[dropcap style=”font-size:100px; color:#992211;”]P[/dropcap]ablo Picasso said: “There is no abstract art. You must always start with something.”
What the master was saying, I believe, is that there is no such thing as ‘no idea’ – you always have something in mind, even just “I’m going to write a sad song.” Deep in your consciousness, there is a spark of recognition that this fledgling idea will eventually transform into a chart topper, a dance floor anthem, a stadium rocker, a festival sing-along, etc.
Steven King, in his book On Writing, describes the moment of discovery as akin to archaeology – you come across a bone buried in the soil and have no idea if it’s the skeleton of a little compsognathus, barely larger than a chicken, or a mighty brachiosaurus, 23m long and 12m in height. How good are your archaeological skills at recovering this fossil from its primordial entombment? Can you delicately fashion the entire structure from the rocks and soil? If you’re poor, half the prize may remain uncovered forever.
So when approaching a music writing session, have some sense of the idea you intend to reveal – a melody, a riff, a chord progression, a baseline, a drum groove/beat, or even a title or genre. Set your direction and pursue it with determination. As previously mentioned, collect and aggregate these ideas beforehand. But then be incredibly selective, only working on the most promising and inspiring of all.
Be methodical, incrementally building your song line by line and bar by bar. When using music software (Protools, Logic, Cubase, Reason, etc.) put the track into a looping pattern and slowly build it up by adding individual tracks. Experiment – be willing to go on an adventure and be prepared to make mistakes. Become an explorer, a discoverer; be the scientist and the technician.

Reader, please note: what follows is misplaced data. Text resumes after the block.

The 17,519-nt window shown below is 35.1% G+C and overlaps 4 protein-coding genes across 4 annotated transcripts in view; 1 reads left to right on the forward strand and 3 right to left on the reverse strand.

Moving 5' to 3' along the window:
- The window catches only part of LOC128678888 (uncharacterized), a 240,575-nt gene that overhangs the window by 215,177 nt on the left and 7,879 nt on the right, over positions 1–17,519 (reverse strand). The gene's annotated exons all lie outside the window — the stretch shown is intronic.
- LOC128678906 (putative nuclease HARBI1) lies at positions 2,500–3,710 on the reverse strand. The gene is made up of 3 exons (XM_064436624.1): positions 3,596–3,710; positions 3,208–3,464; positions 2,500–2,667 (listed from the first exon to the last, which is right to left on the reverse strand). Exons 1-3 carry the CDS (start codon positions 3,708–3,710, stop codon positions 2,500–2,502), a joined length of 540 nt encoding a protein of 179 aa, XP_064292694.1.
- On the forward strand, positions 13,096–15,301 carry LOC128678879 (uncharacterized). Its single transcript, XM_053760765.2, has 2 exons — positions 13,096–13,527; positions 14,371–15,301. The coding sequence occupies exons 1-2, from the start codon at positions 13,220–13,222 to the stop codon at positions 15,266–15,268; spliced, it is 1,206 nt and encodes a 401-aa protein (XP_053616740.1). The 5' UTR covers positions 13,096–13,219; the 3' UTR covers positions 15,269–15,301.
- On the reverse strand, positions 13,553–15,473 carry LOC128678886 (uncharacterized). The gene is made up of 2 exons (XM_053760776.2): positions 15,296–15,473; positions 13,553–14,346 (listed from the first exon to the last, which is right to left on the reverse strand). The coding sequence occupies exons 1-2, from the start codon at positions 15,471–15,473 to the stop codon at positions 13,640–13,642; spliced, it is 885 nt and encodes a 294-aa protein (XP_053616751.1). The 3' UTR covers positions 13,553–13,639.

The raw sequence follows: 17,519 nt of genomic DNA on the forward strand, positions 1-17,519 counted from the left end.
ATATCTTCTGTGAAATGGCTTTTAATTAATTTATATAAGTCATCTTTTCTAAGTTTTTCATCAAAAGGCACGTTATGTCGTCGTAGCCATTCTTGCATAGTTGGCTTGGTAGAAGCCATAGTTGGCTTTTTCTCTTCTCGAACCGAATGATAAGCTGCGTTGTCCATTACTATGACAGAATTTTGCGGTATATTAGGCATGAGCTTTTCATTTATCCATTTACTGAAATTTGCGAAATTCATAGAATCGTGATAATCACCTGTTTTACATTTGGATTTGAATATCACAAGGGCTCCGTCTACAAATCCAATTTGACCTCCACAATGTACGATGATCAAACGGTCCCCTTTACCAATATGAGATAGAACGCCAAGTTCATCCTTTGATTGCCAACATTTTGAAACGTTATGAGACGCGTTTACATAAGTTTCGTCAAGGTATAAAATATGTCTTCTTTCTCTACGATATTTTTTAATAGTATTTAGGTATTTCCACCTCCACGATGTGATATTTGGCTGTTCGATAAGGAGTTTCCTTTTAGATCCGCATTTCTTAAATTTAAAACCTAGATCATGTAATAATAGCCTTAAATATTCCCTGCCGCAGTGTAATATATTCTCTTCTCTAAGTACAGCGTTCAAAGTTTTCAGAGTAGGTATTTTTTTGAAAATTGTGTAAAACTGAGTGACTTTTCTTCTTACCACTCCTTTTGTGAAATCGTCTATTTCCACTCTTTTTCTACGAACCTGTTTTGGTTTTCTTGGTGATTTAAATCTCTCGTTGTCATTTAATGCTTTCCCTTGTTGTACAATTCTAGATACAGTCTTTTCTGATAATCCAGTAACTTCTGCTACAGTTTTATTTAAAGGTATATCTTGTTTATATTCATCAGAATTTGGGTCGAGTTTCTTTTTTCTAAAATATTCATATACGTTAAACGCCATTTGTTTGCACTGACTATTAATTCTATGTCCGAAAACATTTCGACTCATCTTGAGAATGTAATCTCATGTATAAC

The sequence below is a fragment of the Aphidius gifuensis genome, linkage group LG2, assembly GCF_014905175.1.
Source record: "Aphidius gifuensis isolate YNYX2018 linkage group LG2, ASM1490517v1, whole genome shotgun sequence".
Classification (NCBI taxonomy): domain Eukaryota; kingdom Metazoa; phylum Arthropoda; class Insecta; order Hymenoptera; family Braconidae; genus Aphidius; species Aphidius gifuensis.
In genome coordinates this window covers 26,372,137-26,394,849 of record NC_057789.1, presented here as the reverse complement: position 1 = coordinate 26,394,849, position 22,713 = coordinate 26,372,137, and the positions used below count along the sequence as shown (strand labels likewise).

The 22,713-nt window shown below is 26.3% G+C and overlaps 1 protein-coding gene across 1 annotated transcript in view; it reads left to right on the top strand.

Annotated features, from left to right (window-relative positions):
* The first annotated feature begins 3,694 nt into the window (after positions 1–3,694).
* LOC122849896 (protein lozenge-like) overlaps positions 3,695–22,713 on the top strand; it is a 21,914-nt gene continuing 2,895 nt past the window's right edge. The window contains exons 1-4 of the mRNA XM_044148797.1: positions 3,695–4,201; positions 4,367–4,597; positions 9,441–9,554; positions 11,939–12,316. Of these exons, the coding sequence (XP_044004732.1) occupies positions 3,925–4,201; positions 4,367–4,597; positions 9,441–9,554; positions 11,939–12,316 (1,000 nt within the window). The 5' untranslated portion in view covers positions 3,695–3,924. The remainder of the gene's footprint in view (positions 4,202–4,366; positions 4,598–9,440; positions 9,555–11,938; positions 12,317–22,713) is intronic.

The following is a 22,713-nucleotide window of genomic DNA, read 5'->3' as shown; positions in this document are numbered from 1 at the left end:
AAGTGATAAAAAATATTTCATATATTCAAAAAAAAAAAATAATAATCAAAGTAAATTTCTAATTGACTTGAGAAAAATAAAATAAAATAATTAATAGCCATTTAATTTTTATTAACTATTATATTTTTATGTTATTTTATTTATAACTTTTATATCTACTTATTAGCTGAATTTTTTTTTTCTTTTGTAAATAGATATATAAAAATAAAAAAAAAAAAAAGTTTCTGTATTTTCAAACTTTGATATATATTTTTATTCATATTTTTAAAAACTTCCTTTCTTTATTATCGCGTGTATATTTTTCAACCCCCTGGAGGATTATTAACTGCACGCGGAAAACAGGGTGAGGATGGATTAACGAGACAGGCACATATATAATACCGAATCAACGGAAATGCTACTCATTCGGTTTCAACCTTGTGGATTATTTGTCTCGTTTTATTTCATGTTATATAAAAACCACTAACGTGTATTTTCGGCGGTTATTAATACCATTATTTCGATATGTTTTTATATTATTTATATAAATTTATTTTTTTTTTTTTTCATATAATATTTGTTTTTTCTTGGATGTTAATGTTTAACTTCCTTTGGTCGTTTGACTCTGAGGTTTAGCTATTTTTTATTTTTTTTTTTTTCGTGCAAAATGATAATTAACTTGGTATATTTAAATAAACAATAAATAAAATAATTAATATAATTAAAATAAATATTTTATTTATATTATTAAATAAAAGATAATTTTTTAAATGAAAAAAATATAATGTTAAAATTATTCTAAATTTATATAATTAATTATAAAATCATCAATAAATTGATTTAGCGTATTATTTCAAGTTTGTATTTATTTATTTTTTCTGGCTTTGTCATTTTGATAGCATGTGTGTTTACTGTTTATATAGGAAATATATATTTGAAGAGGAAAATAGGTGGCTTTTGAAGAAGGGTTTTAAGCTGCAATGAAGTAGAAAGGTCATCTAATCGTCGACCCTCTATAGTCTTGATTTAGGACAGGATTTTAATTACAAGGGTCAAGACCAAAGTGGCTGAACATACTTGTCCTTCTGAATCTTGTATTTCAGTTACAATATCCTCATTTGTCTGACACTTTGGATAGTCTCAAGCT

Keep a dictionary and a thesaurus handy when writing lyrics. Search for inspirational words and avoid repetition or clichés.
If you hit a blockage or a sticking point, put the entire piece aside for a day or two and come back to it fresh. You will see it in a different light and understand more clearly the problem that needs solving. Finally, be able to abandon ideas if they really are not working. But remain conscious that a chrysalis that appears to be lifeless can suddenly blossom into a glorious creation.
Simon entered his professional music career at the age of 20, signing three major recording contracts and working as a composer, performer, producer and live artist. He has written and performed on 35 albums, composed film soundtracks and themes for television, and played live performances in the UK, Europe, USA and Asia.